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Published Every Tuesday and Friday by the
ENTERPRISE PUBLISHING CO.
WILL1AMSTON, NORTH CAROLINA.
W. C. MANNING |
Editor ? 19M-1MS
(Strictly Caah in Advance)
IN MARTIN COUNTY
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Six months 1.25
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Entered at the post office in Williamston, N.
C., as second-class matter under the act of Con
gress of March 3, 1879.
Address all communications to The Enterprise
and not individual members of the firm.
Friday ., October 30, 1942,
A Letter Out Of The Pant
A quarter of a century ago, David R. Coker,
renowned agriculturist, addressed a letter to
the farmers of the South. It had to do with
World War I. The letter, carrying able advice
and basic suggestions, is applicable with few
minor changes to World War II Addressed to
the Southern Farmer, the letter reads:
"Our country is at war. To insure the safety
and freedom of the world we must win. We
must furnish men?possibly millions of them
?but we must also furnish billions of dollars
and millions of tons of feedstuffs for our own
armies and those of our Allies. It is the literal
truth that the safety of the Nation depends on
the American farmer and the American house
wife. If they produce liberally and consume ec
onomically, the necessary food and the neces
sary money will be available. Our President has
called upon all to step into the ranks and do his
or her part toward the success of the war. Ev
ery patriot will respond and those who do not
may be termed slackers or traitors. Every farm,
every home and every business should be so
conducted during the term of the war as to be
of the greatest possible assistance to the gov
"The average Southern farmer has in pros
pect for this fall a greater net profit than he
ever before enpoyed. What will he do with it?
Will he show prudence and patriotism, pay his
debts, invest liberally in liberty bonds, contrib
ute to the Red Cross and other charitable war
agencies, respond to all other patriotic calls
made on him by the Nation and the State Coun
ci is ol Deiense, ana pui asiae me Daiance ior
those emergencies which the future is almost
sure to bring forth? Or will he launch upon var
ious speculations and extravagances which will
make the temporary prosperity a curse rather
than a blessing?
. . the prospective shortage and very high
prices of fertilizers (especially nitrates) sug
gest an increase in livestock, the universal em
ployment of cover crops and the saving and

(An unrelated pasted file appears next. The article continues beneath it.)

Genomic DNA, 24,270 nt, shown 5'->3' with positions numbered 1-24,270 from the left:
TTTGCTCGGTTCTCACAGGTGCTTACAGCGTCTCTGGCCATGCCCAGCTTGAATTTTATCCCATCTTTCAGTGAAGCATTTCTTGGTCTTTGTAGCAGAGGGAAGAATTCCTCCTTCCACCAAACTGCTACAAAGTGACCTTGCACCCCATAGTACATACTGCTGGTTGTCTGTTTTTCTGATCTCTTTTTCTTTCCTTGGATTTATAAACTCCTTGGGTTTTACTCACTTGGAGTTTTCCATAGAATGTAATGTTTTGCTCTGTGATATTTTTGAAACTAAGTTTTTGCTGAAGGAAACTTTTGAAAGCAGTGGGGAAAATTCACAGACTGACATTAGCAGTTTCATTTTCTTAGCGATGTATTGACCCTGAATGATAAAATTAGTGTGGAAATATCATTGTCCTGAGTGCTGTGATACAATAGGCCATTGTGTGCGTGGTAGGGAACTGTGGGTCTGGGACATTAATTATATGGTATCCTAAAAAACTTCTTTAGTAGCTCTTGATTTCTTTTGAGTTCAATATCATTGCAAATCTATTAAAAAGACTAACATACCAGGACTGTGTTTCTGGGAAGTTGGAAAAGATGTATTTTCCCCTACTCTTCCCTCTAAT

utilization of all animal manures, leaves and
woods turf on the farm. Diversified farming
and a reduction of the cotton acreage must
come in North and South Carolina to prevent
great disaster from the approaching boll wee
"In order to do his full duty to his business
and his Nation, the farmer should look the sit
uation squarely in the" face and at once take
steps to meet it. Both money and thought will
be required to meet the new conditions and
the surplus dollars must be put aside and wise
What is the American Red Cross doing for
That question was answered the other day
bv no less an authority than Major General
Russell E. Hartle, commander of the United
States Forces in Northern Ireland, in an address
at the opening of the new Red Cross club in
Belfast. Speaking of the new club, General Har
"It is a place where the enlisted man of the
armed forces can enjoy his friends, sleep in
clean comfortable beds, secure good food ? a
place where he will find a friendly interest in
lum as an individual in a homelike atmosphere.
No effort is being spared to compensate for the
man's separation from his home.
"It would be a mighty satisfying experience
to the Americans who have contributed to the
Red Cross if they could see what their dollars
have accomplished, together with the unselfish
contributions of time and effort that have been
given voluntarily by the fine group of Ulster
citizens who have made the club possible. It is
nut only a tribute to the wonderful hospitality
which has been extended to Americans here,
but is indicative of the understanding which
draws together our peoples in a great common
"The club will be a joy to the man who will
use it; further, its effects will be reflected into
his home, where though removed by thousands
of miles, his loved ones will know that he is
the object of this splendid effort. All who have
contributed to its creation may feel justly
Coming from a General that's high praise for
the American Red Cross and its work
Just A Reminder
That money invested in war bonds and stamps
will help insure victory and maintain the peace,
while money squandered now will hasten mis
I sincerely appreciate the loyalty and confi
fence so many growers have extended to me,
and it will he a pleasure and privilege to serve
everyone to the best of my ability when selling
W. E. O L D
WILLI AMSTON, NORTH CAROLINA